Quasi-delict; solidary liability. Loadmasters’ claim that it was never privy to the contract entered into by Glodel with the consignee Columbia or R&B Insurance as subrogee, is not a valid defense.  It may not have a direct contractual relation with Columbia, but it is liable for tort under the provisions of Article 2176 of the Civil Code on quasi-delicts. Pertinent is the ruling enunciated in the case of Mindanao Terminal and Brokerage Service, Inc. v. Phoenix Assurance Company of New York,/McGee & Co., Inc. where this Court held that a tort may arise despite the absence of a contractual relationship.

In connection therewith, Article 2180 provides:

ART. 2180.  The obligation imposed by Article 2176 is demandable not only for one’s own acts or omissions, but also for those of persons for whom one is responsible.

x x x x

Employers shall be liable for the damages caused by their employees and household helpers acting within the scope of their assigned tasks, even though the former are not engaged in any business or industry.

It is not disputed that the subject cargo was lost while in the custody of Loadmasters whose employees (truck driver and helper) were instrumental in the hijacking or robbery of the shipment.  As employer, Loadmasters should be made answerable for the damages caused by its employees who acted within the scope of their assigned task of delivering the goods safely to the warehouse.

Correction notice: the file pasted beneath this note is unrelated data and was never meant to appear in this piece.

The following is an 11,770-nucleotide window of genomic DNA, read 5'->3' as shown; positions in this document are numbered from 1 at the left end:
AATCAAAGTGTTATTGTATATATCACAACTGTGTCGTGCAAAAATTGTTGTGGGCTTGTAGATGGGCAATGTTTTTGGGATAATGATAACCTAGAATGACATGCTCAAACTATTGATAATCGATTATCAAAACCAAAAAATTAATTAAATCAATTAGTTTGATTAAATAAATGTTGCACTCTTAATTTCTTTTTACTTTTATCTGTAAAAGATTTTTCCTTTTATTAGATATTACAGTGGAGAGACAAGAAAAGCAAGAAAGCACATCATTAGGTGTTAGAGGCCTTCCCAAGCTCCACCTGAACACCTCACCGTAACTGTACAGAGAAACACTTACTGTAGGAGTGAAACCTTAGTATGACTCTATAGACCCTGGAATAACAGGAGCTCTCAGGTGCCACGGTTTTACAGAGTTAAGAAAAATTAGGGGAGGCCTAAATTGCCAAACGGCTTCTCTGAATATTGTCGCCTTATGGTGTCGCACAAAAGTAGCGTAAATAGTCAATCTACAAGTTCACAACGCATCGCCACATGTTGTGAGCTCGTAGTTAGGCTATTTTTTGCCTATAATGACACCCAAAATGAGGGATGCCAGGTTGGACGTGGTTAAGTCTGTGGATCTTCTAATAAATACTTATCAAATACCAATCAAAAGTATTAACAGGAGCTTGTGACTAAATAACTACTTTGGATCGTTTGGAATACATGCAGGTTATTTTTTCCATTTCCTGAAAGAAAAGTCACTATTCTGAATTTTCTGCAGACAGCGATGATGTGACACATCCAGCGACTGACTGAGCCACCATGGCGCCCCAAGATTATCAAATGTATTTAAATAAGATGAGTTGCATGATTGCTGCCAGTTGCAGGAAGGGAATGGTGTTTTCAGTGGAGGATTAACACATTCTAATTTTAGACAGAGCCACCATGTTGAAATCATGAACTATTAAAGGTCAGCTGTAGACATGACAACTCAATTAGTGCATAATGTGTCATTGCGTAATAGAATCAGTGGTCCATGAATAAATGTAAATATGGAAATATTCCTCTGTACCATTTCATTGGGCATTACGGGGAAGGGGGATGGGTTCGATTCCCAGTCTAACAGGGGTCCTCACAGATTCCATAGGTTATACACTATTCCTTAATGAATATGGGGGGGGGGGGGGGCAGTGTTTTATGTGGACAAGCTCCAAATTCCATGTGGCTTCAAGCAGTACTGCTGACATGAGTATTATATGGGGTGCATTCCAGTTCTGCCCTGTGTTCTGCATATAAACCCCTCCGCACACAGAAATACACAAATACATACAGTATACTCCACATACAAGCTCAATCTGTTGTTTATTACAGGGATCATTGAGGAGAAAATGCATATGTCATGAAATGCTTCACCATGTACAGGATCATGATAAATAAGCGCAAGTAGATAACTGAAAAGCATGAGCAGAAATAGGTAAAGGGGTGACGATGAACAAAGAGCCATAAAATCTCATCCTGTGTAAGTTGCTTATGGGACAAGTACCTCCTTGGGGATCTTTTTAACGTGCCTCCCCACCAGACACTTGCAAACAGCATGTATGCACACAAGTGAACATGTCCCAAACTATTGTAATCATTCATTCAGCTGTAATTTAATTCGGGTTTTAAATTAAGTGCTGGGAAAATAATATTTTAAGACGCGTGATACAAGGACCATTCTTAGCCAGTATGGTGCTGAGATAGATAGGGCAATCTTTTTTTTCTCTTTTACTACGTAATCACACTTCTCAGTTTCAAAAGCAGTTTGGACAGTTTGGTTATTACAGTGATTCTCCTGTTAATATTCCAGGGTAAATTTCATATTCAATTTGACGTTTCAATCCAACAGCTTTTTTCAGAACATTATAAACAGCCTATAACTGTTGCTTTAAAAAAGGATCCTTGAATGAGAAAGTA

Whenever an employee’s negligence causes damage or injury to another, there instantly arises a presumption juris tantum that the employer failed to exercise diligentissimi patris families in the selection (culpa in eligiendo) or supervision (culpa in vigilando) of its employees.  To avoid liability for a quasi-delict committed by its employee, an employer must overcome the presumption by presenting convincing proof that he exercised the care and diligence of a good father of a family in the selection and supervision of his employee.  In this regard, Loadmasters failed. Loadmasters Customs Services, Inc. vs. Glodel Brokerage Corporation and R & B Insurance Corporation; G.R. No. 179446, January 10, 2011.